Dinner With A Side of Intrigue

HM_header

As a Balkans enthusiast, there can be few better ways to spend a weekend than staying in Belgrade’s landmark hotel reading classic spy novels by Eric Ambler.

It is easy to imagine evil deeds being plotted in the rooms and bodies tumbling down the stairwell. But before my imagination runs riot, a line from Ambler’s Epitaph for a Spy comes to mind: “Reality is always so obstructive.”

The grand dame of Belgrade, the Hotel Moskva has played many roles: insurance office, Gestapo headquarters, and hotel for the stars. In this last incarnation, the guest list reads like who’s who of mid 20th Century European legends and intrigue: Albert Einstein, Maxim Gorky, Orson Welles, Rebecca West, Indira Gandhi and infamous visitors such as Muammar Gaddafi have all rested their heads and made deals under the hotel’s roof. Photos of these guests line the hallways on each floor and visions of spies lurk in the corner of the eye.

HM_bw_waiter

In my mind, the meeting place for dark characters is the café. Reality is nothing like this. The Moskva Café is the up-market place to meet from mid-afternoon to late into the evening.

Famous for its pastries, patrons meet to bask in old world elegance, sharing coffee and confections under chandeliers while a pianist quietly provides accompaniment.

HM_snit_horz

The “Moskva Snit” (or Moscow Slice), a custard and cream torte with walnuts, cherries and tropical fruits is the Cafe’s signature creation. The recipe calls for 16 eggs.

 

HM_bw_cafeviews

The café is two-level: the patisserie is overlooked by an internal “smokers'” balcony where diehard smokers enjoy their coffee in a fog of their own making while watching the activity below.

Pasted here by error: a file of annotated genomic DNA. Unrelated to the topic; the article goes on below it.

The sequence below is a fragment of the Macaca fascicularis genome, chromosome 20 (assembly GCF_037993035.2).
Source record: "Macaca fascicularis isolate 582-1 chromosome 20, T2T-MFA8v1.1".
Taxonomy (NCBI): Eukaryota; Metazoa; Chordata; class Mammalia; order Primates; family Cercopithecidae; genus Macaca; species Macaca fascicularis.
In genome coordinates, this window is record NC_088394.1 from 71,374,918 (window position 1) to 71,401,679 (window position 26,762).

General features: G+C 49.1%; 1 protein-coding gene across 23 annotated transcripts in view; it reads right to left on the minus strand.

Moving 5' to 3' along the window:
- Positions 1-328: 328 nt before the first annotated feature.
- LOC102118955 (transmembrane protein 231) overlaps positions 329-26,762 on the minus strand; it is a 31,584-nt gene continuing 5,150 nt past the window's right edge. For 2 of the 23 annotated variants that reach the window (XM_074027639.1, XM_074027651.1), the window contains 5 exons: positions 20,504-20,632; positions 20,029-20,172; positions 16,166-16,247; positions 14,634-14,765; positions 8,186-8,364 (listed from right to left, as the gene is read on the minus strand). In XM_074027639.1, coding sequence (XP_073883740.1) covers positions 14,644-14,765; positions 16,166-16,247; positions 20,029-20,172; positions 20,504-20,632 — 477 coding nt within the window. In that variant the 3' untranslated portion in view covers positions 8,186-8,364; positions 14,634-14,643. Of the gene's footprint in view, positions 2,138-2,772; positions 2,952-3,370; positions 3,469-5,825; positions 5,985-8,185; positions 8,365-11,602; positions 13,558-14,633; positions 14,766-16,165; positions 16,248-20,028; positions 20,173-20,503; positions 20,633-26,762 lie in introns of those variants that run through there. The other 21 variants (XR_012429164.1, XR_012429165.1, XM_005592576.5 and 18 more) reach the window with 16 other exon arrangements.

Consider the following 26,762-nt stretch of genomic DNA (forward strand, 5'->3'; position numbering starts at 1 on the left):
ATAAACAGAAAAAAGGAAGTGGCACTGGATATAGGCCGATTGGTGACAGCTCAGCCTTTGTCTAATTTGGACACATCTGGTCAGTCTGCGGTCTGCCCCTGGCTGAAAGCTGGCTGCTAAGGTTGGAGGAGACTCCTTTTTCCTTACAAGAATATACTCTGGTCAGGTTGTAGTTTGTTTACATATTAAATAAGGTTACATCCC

The Secessionist (a regional variety of Art Nouveau) building’s history is also one of many guises: construction of the hotel, funded by a Russian company, opened in 1908 as a multi-purpose building housing the Rossiya Insurance company, the Hotel Moskva, a café, the Serbian Olympic club, a writers’ club and a journalists club. After WWI, the kafana became the setting for the Yugoslavian literary scene because, according to one regular visitor, it was one of the few places with light.

The Russian revolution brought an end to the Rossiyapat Insurance company and the building was taken over by a bank. During the Second World War the hotel served as the Gestapo HQ.  After the war, the building was nationalized and it returned to hosting luminaries of the Yugoslav arts and intelligencia society.

 

HM_colordetails
In 2005, the hotel was privatized and refurbished in 2009-2010 with tremendous attention to original Secessionist detail ranging from stained glass windows to mosaics at the head of the stairwells on each floor.

HM_warningsignThe Hotel Moskva is my favourite place for visits to Belgrade. Spies may not walk the halls or conduct deals in the shadows of the café, but the warning signs in the elevator—handguns and grenades are not allowed in the hotel—suggest the ever-present possibility that assassins are never far away. Little wonder that the  atmosphere and the history make it easy for my mind drift back into the pages of my favourite authors.

Photographer’s note: For the first time, all the pictures were taken on the iPhone, rather than a camera—Mr. DW

 

Left: Check your petrol cans and German Shepards at the door.

 

In response to the WPC : Dinnertime

Advertisements